On July 2, a few days before the meeting with Bertone, Policarpo had received, through a papal nuncio in Lisbon, a letter by cardinal William Levada, prefect of the former Holy Office. According to a testimony obtained by Publico, the letter apparently had him very worried. For this reason, on 6 July, the patriarch wrote a clarification statement. The Portuguese daily paper, however, highlights that this was not the first time Policarpo had made statements of this kind about women priests: however, it was the first time that his words had been reported by the international press.

António Marujo’s article provides several of the cardinal’s statements as examples. In 1999, a year after his appointment as Lisbon patriarch of the diocesan center, Policarpo led people to believe that the matter of women priests had not been settled at all and that what was needed, was a period of maturing of the communities and the Church, since today the idea of “women carrying out duties that were unthinkable thirty years ago is now accepted within the Church.”

On May 2003, in Vienna, the cardinal responded in a similar fashion to a question during a press conference in which mention was made to a letter sent by Pope John Paul II in 1994 and the Congregation’s subsequent clarification of the Doctrine of the Faith. Policarpo explained that in his opinion the matter “is not settled that way; from a theological point of view, there is no fundamental obstacle; there is this tradition, let’s call it that way… it was never done any other way”. In that same interview, the Lisbon patriarch stated that at the present time it was not appropriate to raise the issue because it would have triggered “a series of reactions,” but he concluded saying that “If God wishes it to happen, and if it God’s plan, it will happen.”

The document of the Congregation of the Doctrine of the Faith to which reference is made, was the answer to a doubt published by the former Holy Office (at the time led by cardinal Joseph Ratzinger, who had archbishop Tarcisio Bertone as his right hand). It asked if “the doctrine, according to which, the Church cannot ordain women priests, as proposed in the apostolic Letter Ordinatio sacerdotalis” had to be “deemed definitive” and “part of the deposit of faith.” The answer, approved by Pope Wojtyla, was “affirmative.” The Congregation at the time explained that “this doctrine requires a permanent confirmation because, based God’s Word, written and constantly kept and applied in the Tradition of the Church since its origins, it was infallibly proposed by the ordinary and universal teachings of the Church” and thus, “it must be followed always, everywhere and by every faithful person, since it belongs to the deposit of faith.”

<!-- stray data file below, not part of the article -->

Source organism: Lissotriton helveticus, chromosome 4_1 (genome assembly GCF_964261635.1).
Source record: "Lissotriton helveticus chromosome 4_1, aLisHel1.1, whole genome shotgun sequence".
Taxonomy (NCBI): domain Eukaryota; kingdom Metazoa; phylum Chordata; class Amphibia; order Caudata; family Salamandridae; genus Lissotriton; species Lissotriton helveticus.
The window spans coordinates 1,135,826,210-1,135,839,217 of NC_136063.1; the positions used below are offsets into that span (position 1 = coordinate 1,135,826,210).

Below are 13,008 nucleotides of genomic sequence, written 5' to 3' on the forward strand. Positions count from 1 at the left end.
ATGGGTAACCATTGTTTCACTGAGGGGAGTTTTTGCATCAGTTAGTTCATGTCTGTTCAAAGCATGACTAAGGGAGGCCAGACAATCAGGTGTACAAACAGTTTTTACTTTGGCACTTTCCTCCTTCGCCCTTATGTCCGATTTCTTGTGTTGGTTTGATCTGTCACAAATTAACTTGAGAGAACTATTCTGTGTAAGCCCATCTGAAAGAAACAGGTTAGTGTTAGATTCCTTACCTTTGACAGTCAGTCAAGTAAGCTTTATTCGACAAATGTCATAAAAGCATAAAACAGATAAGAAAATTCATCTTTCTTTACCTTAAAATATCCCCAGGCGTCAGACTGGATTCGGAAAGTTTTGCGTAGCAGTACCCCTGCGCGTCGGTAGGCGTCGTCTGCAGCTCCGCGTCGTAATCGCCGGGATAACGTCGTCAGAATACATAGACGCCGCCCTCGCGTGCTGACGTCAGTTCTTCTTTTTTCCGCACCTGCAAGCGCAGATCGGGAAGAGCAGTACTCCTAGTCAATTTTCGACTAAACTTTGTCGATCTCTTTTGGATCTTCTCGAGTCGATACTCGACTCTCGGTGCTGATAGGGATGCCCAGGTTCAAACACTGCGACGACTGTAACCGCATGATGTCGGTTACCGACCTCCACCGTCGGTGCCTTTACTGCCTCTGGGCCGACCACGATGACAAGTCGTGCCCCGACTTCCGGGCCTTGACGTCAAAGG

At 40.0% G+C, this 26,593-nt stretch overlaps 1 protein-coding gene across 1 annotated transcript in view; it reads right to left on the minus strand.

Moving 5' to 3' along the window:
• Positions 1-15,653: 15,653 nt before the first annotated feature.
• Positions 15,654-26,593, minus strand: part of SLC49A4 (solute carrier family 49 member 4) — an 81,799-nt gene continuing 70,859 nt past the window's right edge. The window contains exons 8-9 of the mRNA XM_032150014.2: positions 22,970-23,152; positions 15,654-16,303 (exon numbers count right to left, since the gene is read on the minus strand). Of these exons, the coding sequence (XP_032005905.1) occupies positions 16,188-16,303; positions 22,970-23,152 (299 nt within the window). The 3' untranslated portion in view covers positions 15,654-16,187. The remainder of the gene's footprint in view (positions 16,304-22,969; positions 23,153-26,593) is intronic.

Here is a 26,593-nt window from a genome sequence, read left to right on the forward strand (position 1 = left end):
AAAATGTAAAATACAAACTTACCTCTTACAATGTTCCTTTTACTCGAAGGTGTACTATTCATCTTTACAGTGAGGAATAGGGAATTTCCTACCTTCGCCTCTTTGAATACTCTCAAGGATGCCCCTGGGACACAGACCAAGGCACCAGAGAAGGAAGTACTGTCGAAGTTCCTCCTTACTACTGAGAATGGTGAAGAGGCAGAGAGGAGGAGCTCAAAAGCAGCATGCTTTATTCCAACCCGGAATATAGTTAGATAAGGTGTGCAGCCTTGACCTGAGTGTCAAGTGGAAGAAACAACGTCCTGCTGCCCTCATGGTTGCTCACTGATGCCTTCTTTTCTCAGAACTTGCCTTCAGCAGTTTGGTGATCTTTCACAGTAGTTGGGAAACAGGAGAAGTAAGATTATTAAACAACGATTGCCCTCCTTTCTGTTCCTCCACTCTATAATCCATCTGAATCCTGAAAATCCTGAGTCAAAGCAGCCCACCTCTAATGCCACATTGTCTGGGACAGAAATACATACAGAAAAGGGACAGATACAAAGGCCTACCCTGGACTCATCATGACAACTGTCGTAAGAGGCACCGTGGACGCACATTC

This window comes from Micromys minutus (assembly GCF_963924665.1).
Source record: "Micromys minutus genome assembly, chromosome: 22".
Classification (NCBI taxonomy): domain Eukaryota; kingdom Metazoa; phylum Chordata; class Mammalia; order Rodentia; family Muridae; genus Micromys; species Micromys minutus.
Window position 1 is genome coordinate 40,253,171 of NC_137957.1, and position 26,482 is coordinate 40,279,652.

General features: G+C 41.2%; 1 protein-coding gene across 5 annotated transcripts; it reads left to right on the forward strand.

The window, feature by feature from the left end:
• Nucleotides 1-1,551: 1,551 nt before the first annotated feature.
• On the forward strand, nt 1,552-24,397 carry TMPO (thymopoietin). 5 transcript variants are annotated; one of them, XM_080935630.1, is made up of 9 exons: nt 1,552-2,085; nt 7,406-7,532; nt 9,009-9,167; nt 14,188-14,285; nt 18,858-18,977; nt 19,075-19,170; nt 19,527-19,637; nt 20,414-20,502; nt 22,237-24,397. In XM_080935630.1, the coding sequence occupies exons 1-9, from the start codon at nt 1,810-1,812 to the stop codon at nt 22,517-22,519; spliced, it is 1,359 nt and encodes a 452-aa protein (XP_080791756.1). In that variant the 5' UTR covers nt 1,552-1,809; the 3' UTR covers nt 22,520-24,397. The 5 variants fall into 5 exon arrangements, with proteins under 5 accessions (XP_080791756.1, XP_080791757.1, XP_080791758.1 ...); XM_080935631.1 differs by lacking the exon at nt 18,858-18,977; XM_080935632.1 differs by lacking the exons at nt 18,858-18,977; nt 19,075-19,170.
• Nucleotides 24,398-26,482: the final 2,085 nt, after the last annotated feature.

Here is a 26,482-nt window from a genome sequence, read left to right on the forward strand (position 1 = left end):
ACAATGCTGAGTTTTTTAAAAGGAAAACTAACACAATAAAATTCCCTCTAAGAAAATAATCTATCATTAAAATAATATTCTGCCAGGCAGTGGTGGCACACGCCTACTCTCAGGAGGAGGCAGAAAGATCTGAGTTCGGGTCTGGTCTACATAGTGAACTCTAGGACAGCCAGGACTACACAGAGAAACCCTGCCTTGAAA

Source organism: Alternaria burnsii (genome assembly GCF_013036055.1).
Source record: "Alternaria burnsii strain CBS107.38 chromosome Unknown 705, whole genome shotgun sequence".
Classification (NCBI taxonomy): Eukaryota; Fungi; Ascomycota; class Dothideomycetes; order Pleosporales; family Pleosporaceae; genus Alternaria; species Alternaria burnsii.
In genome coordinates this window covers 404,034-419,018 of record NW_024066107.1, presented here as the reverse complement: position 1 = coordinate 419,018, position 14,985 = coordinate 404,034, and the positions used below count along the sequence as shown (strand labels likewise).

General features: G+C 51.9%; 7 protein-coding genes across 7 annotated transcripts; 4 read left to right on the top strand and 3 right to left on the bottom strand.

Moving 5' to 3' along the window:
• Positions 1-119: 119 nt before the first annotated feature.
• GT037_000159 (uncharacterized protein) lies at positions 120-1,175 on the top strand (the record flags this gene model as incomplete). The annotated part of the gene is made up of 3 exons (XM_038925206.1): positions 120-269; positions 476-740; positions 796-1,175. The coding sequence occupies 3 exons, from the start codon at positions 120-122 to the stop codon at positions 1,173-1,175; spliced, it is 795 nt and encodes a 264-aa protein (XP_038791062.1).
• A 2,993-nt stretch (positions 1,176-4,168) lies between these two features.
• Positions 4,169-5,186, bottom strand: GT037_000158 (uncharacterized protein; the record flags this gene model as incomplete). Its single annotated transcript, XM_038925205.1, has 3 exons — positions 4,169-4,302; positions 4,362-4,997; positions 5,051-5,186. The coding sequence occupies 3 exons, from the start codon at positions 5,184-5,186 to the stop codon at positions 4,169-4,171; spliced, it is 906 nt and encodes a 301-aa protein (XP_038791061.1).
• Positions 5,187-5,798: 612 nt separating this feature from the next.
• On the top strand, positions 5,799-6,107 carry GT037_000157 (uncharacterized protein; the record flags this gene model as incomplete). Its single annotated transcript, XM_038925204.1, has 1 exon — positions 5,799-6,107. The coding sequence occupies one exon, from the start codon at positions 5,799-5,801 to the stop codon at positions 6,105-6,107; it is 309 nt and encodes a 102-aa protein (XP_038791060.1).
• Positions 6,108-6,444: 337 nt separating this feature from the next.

http://tinyurl.com/3rgnfl4

Federal Grand Jury Indicts KC Catholic Priest

A federal grand jury has indicted a Catholic priest on 13 counts of possessing and producing child pornography.

Shawn Ratigan, 45, is already facing state charges.

KMBC’s Micheal Mahoney reported that the indictment accuses Ratigan of 11 counts of production or an attempt to produce child porn. Prosecutors said Ratigan “exploited five minor victims.” They say the victims range from 2 to 12 years old.

“When a person who has been places in a position of trust exploits and customizes children, he victimizes the entire community,” said U.S. Attorney Beth Phillips.
Ratigan’s arrest on the child porn charges earlier in the year launched a firestorm of controversy surrounding the Kansas City Catholic diocese and its leader, Bishop Robert Finn.

http://tinyurl.com/3wsxmuq

Sex abuse scandal: Groups want alleged abusive clerics named